Posted by: Thixia | April 5, 2008

Urinary Dysfunction and MS 2 of 6

Types of bladder dysfunction in MS

MS-related lesions (areas of inflammation, demyelination, scarring and/or neuronal damage) in the brain or spinal cord can disrupt this normal process by interfering with the transmission of signals between the brain and urinary system.  Three primary types of bladder dysfunction can result: 

Storage dysfunction 

Failure to store urine is caused, in part, by an overactive detrusor muscle that begins to contract as soon as a small amount of urine has collected in the bladder.  These contractions repeatedly signal the need to void, even though the bladder has not reached normal capacity.  Because of demyelination, the spinal cord is unable to forward the signals from the bladder all the way to the brain.  Without the involvement of the brain, the process of urination becomes less controlled.  The urge to urinate becomes a reflex response to the frequent, repeated spinal cord signals.  This type of storage dysfunction can result in the following symptoms:

  • Urgency – the inability to delay urination once the urge to void has been felt
  • Frequency – the need to urinate in spite of having voided very recently
  • Nocturia – the need to urinate during the night
  • Incontinence – the inability to control the time and place of urination

Emptying dysfunction 

Demyelination in the area of the spinal cord that signals the voiding reflex can also result in a failure to empty the bladder.  Although the bladder fills with urine, the spinal cord is unable to send the appropriate message to the brain (to signal the need to void) or to the external sphincter (to signal the need to relax).  In the absence of voluntary control, the bladder continues to fill and expand.  The eventual result is an enlarged, flaccid (overly relaxed) bladder, accompanied by the following symptoms:

  • Urgency –
  • the inability to delay urination once the urge to void has been felt
  • Dribbling – uncontrolled leakage of urineHesitancy – delay in ability to initiate urination even though the need to void is felt
  • Incontinence – the inability to control the time and place of urination
  • Combined dysfunction Failure to store in combination with failure to empty (formally known as detrusor-external sphincter dyssynergia) results from a lack of coordination between muscle groups.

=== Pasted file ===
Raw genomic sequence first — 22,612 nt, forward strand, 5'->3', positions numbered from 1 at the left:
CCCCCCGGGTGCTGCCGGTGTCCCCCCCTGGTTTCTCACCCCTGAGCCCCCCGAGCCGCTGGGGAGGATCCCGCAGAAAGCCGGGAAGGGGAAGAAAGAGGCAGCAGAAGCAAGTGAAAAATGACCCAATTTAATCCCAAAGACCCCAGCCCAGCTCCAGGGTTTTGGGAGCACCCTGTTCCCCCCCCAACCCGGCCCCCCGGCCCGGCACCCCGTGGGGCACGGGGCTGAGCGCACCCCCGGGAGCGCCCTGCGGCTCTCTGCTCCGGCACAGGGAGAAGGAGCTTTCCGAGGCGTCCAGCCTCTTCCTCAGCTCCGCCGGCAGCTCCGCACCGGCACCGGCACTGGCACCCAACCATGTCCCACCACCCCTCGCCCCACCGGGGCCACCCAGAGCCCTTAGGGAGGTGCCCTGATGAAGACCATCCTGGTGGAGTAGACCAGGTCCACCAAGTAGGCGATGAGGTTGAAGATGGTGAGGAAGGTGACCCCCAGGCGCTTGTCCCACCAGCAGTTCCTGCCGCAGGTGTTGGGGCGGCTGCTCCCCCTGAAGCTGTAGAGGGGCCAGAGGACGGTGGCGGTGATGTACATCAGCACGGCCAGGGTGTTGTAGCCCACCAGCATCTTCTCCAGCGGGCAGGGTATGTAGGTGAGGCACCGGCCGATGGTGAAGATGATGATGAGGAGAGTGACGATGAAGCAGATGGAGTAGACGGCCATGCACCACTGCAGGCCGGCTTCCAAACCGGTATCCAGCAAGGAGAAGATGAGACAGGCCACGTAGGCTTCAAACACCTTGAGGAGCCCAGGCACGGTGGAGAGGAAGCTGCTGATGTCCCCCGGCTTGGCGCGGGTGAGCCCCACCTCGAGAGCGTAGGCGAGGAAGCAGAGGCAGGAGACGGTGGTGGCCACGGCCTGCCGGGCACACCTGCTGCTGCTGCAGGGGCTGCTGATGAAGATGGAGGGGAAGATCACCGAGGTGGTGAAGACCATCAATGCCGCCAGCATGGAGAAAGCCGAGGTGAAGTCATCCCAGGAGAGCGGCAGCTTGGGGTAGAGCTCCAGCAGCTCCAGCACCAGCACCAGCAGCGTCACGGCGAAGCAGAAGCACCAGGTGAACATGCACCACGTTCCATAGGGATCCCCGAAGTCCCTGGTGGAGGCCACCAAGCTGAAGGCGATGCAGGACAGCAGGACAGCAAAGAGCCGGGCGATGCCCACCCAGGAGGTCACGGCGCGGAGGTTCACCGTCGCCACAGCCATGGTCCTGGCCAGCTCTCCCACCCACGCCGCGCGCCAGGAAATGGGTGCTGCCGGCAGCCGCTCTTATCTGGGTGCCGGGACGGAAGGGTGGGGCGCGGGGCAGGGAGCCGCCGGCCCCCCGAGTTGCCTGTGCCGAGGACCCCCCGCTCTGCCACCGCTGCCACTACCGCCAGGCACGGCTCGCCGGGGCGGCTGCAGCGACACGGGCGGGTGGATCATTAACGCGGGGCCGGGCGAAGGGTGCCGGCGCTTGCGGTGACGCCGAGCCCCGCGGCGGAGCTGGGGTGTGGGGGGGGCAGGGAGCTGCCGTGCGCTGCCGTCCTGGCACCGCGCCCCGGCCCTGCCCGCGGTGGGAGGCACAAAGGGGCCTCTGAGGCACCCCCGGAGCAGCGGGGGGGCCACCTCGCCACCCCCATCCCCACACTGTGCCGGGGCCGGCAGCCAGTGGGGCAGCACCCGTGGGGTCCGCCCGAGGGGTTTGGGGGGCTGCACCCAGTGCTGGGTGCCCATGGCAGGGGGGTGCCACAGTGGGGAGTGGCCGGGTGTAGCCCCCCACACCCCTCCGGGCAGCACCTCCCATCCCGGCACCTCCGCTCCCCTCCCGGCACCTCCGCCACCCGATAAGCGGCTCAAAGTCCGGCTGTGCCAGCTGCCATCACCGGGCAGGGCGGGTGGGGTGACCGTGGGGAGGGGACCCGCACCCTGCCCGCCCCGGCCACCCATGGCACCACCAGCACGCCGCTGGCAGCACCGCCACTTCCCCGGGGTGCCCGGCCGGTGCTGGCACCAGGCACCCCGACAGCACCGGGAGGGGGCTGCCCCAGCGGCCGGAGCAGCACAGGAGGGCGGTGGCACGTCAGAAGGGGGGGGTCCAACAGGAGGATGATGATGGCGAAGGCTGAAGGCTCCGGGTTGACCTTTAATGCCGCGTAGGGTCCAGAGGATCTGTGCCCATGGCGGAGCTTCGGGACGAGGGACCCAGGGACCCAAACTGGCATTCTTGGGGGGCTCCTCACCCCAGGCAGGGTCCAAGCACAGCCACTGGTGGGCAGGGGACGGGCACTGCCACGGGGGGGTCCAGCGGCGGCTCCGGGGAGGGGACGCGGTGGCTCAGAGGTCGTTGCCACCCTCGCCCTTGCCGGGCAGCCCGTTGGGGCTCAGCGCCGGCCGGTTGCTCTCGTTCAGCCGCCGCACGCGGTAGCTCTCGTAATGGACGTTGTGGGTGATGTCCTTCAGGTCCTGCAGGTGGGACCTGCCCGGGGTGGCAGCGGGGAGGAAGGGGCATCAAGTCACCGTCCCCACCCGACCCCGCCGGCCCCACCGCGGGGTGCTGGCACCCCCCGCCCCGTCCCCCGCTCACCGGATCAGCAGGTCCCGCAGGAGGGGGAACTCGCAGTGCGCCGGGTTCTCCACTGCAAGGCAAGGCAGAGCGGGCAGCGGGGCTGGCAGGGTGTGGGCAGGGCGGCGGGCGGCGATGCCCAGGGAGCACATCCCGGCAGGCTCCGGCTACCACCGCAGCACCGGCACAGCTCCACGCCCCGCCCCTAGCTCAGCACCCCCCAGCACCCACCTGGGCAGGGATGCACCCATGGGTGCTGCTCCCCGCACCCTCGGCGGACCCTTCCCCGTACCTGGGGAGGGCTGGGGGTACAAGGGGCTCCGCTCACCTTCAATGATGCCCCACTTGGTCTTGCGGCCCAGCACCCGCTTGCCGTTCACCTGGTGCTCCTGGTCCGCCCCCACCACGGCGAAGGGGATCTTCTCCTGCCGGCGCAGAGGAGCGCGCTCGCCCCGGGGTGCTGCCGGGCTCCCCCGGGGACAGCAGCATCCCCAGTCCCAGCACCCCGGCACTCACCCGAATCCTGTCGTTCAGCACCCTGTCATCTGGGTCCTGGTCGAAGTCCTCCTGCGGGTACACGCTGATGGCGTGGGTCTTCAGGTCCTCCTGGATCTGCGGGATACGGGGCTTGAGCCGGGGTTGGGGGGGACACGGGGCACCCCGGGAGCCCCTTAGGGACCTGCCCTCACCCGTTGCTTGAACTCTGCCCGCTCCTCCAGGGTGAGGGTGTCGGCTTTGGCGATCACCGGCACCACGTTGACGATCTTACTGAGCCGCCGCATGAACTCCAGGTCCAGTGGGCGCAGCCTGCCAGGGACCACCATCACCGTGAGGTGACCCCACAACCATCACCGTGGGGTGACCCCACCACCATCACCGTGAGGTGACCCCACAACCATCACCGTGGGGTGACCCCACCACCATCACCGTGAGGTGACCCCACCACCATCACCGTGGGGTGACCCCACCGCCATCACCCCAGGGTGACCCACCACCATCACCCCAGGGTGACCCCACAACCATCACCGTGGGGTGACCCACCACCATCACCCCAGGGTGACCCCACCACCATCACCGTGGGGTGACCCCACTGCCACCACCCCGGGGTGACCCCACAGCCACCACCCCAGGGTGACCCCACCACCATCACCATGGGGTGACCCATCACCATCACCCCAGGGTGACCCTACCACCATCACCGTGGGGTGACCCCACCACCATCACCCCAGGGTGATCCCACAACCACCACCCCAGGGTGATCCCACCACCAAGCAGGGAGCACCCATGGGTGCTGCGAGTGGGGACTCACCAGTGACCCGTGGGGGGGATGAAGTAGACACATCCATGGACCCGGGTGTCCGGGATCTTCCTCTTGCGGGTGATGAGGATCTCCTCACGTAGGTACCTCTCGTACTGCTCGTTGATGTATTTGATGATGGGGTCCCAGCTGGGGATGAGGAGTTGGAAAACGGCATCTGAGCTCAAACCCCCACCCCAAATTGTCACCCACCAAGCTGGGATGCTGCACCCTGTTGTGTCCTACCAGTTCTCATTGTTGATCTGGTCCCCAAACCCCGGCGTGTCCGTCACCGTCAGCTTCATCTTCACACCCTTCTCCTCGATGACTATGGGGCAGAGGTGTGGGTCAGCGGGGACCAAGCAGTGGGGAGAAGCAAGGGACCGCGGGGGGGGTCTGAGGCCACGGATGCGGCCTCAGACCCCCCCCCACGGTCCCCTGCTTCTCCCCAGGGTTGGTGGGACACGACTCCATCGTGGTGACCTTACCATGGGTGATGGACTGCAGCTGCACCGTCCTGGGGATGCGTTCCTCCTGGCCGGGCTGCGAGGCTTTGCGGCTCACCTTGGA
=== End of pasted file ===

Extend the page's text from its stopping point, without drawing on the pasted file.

Instead of working in coordination with one another (with the detrusor contracting to expel urine while the external sphincter relaxes to release it), the detrusor and external sphincter contract simultaneously, trapping the urine in the bladder.  The resulting symptoms can include:

  • Urgency
  • Hesitancy
  • Dribbling
  • Incontinence 
  • Urinary tract infection 

In addition to these common types of bladder dysfunction, people with MS are at increased risk of urinary tract infections.  Although anyone can develop an infection in the urinary tract, they are more common in people who are unable to fully empty their bladder.  Urine that remains in the bladder over a prolonged period of time breeds excessive bacteria, eventually leading to infection.  Storage of urine also allows mineral deposits to settle and form stones that promote infection and irritate bladder tissues. 

The symptoms of a urinary tract infection can include:

  • Urgency
  • Frequency
  • A burning sensation
  • Abdominal and/or lower back pain
  • Elevated body temperature
  • Increased spasticity (a common symptom of MS caused by an abnormal increase in muscle tone that results in involuntary muscle stiffness and/or spasms)
  • Dark-coloured, foul-smelling urine

A person who has a urinary tract infection may also experience a pseudo-exacerbation.  The infection and accompanying elevation in body temperature may cause other MS symptoms to flare temporarily, mimicking a true exacerbation, even though there is no underlying disease activity.  Once the infection has been treated, these MS symptoms resolve and return to the person’s pre-infection baseline.  Thus health-care providers look for bladder symptoms or other evidence of infection when trying to determine if a person is having an exacerbation.  

 

 

Compliments of:

Multiple Sclerosis Society of Canada

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